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I've been trying to use QGIS to calculate the length of polylines found in KML files, after having difficulty getting ArcGIS to work properly.

I used this process: https://www.qgistutorials.com/en/docs/3/calculating_line_lengths.html

Essentially doing:

  1. Starting default project in QGIS (using EPSG:4326)
  2. Using QuickMapServices to set a base map layer (say, google hybrid)
  3. Dragging and dropping the KML into QGIS. The placement of the KML aligns with the basemap, as well as the KML's placement in other programs like google earth.
  4. Either using the tutorial listed above (creating a geometry attributes layer via 'ellipsoidal' CRS) or using the field calculator to create a length attributes table.

Then using the lengths as I please.

However, there seems to be a difference in value between google earth pro and QGIS in some cases. In a test KML file I made in google earth pro, the length of a 15km line is almost exactly the same value (difference of about 10 metres) but with other files, the difference is almost double, despite the fact that they look exactly the same in KML

What could be causing this difference? Is it something to do with the KML files themselves (could the imported files be interpreting the lines as rectangles)? The process of importing and/or calculating? Something else?

EDIT: Ok, something is up - it seems that only ONE of the kml files i have been using previously are acting strangely. Not sure what's causing this specific one to have massive differences in distance, but the others I have used before all seem to mostly match the distances that QGIS report.

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  • Is the difference dependent on latitude, by any chance? If something is being interpreted as being EPSG:3857 (Google "pseudo-Mercator"), local scale will be off by a factor of cos(latitude). Also, check what CRS your imported KML is in. – Houska Feb 10 at 1:38
  • @Houska The KML is imported as EPSG:4326. The QuickMapServices 'Google Hybrid' uses a CRS of EPSG:3857, but i use 'Ellipsoidal' instead of 'Project' or 'Layer' CRS to calculate the geometry attributes. I'm not sure how to check if difference is dependent on latitude, but the latitudes i'm using show a distance much smaller than it currently is. – jos Feb 10 at 1:54
  • @Houska KML files are always in EPSG:4326 (WGS84 Geographic) - it's in the specification. Ellipsoidal isn't a coordinate reference system, unless 'ellipsoidal' really means geodesic, what coordinate reference system are you using? If your lines fall way outside the bounds geometries can be severely distorted. Choosing a more local UTM, Lamberts or Albers projection should give more dependable results. – Michael Stimson Feb 10 at 1:57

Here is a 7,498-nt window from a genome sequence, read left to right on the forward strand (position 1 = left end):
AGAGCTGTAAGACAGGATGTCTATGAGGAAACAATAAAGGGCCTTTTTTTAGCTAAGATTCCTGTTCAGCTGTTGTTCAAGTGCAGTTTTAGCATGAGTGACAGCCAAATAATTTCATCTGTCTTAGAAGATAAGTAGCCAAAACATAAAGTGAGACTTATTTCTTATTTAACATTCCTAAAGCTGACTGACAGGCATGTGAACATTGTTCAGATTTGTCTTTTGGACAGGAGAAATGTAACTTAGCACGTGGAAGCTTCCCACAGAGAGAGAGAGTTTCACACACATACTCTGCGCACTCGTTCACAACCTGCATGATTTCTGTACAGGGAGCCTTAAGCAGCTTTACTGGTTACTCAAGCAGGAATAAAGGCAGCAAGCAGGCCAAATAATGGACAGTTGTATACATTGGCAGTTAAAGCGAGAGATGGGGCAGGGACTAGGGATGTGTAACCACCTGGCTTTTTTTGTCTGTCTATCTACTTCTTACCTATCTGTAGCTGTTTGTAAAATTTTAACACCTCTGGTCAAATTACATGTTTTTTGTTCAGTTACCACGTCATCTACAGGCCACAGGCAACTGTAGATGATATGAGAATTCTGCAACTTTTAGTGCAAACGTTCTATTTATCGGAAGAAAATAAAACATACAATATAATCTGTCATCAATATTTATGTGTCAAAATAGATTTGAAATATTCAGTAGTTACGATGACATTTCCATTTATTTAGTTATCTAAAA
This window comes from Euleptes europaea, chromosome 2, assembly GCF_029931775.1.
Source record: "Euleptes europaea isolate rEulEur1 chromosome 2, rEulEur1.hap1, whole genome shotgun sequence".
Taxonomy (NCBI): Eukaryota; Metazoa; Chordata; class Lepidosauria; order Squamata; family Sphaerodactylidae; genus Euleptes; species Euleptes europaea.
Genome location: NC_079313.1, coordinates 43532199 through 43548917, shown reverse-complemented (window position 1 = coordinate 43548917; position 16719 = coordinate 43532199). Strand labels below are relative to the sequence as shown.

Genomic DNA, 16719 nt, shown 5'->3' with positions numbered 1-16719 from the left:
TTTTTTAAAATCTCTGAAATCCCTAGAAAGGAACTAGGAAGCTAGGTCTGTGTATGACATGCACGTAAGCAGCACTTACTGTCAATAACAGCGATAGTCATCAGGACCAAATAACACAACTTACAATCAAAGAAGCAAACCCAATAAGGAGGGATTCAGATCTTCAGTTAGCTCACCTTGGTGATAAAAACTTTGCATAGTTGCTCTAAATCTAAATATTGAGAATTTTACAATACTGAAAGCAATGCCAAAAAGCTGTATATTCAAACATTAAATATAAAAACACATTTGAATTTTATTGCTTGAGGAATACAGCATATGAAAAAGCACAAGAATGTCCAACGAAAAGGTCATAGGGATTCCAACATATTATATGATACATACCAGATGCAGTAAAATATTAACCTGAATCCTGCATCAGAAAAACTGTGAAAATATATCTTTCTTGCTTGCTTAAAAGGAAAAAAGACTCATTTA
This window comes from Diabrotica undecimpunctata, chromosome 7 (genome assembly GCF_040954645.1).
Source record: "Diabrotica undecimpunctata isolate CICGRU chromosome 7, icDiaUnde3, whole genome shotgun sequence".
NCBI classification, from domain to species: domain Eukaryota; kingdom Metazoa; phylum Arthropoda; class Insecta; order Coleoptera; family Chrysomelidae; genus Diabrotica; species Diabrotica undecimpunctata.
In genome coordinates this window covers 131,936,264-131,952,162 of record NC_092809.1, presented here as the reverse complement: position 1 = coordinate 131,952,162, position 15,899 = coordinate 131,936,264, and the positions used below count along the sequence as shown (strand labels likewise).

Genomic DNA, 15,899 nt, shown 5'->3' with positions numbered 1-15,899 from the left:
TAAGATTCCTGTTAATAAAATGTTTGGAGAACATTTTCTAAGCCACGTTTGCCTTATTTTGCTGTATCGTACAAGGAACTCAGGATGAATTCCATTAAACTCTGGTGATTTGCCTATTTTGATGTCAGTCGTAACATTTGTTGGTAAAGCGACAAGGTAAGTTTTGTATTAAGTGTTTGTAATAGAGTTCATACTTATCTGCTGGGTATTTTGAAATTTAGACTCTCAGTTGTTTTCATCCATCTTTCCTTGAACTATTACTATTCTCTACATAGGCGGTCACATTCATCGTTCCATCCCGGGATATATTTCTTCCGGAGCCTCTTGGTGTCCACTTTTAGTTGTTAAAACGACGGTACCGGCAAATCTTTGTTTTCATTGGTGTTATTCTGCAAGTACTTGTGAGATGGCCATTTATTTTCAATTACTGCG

• I'm still very new to QGIS and GIS in general @MichaelStimson - how can I determine what CRS I'm using? It either seems to default to EPSG:4326 if I import the KML first or EPSG:3857 if I use the QuickMapServices option, but regardless of which CRS I use by default, the measurement remains the same. Ellipsoid is set to WGS84 as well. – jos Feb 10 at 2:01
  • You can change it in the canvas properties, however in that tutorial you can supply a projected coordinate reference system for your data if it has been projected, right click on the KML layer then save as, in the dialog you can opt to set the CRS (see gislounge.com/save-selection-new-file-using-qgis for pictures) change CRS to a local projected coordinate system. – Michael Stimson Feb 10 at 2:08
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Turns out that the KML file I was using was made strangely - every line had an exact duplicate of itself hidden underneath it, which QGIS used in the geometric attributes to effectively double the length of each line.

The reason that the resulting geometric attributes weren't exactly doubled was because of the different datums mentioned by others; that, and perhaps a difference in how Google Earth/QGIS calculates distance.

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